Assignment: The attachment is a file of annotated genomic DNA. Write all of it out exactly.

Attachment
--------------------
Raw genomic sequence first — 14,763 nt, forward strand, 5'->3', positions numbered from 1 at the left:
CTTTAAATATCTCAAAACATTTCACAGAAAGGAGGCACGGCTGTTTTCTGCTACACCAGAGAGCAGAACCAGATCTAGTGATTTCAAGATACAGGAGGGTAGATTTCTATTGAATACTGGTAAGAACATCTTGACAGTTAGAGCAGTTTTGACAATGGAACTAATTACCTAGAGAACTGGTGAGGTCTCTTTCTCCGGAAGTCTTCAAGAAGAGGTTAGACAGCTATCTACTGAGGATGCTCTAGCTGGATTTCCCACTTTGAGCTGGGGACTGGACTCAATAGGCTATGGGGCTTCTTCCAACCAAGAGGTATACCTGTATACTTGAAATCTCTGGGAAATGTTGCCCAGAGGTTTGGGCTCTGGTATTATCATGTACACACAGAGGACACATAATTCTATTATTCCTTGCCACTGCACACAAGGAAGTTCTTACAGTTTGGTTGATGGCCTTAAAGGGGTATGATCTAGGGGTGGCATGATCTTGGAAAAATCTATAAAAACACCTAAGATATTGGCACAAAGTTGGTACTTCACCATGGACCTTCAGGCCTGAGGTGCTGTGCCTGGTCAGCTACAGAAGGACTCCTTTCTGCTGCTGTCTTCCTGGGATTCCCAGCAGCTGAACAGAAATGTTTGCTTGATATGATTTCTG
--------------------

Raw genomic sequence first — 14,763 nt, forward strand, 5'->3', positions numbered from 1 at the left:
CTTTAAATATCTCAAAACATTTCACAGAAAGGAGGCACGGCTGTTTTCTGCTACACCAGAGAGCAGAACCAGATCTAGTGATTTCAAGATACAGGAGGGTAGATTTCTATTGAATACTGGTAAGAACATCTTGACAGTTAGAGCAGTTTTGACAATGGAACTAATTACCTAGAGAACTGGTGAGGTCTCTTTCTCCGGAAGTCTTCAAGAAGAGGTTAGACAGCTATCTACTGAGGATGCTCTAGCTGGATTTCCCACTTTGAGCTGGGGACTGGACTCAATAGGCTATGGGGCTTCTTCCAACCAAGAGGTATACCTGTATACTTGAAATCTCTGGGAAATGTTGCCCAGAGGTTTGGGCTCTGGTATTATCATGTACACACAGAGGACACATAATTCTATTATTCCTTGCCACTGCACACAAGGAAGTTCTTACAGTTTGGTTGATGGCCTTAAAGGGGTATGATCTAGGGGTGGCATGATCTTGGAAAAATCTATAAAAACACCTAAGATATTGGCACAAAGTTGGTACTTCACCATGGACCTTCAGGCCTGAGGTGCTGTGCCTGGTCAGCTACAGAAGGACTCCTTTCTGCTGCTGTCTTCCTGGGATTCCCAGCAGCTGAACAGAAATGTTTGCTTGATATGATTTCTG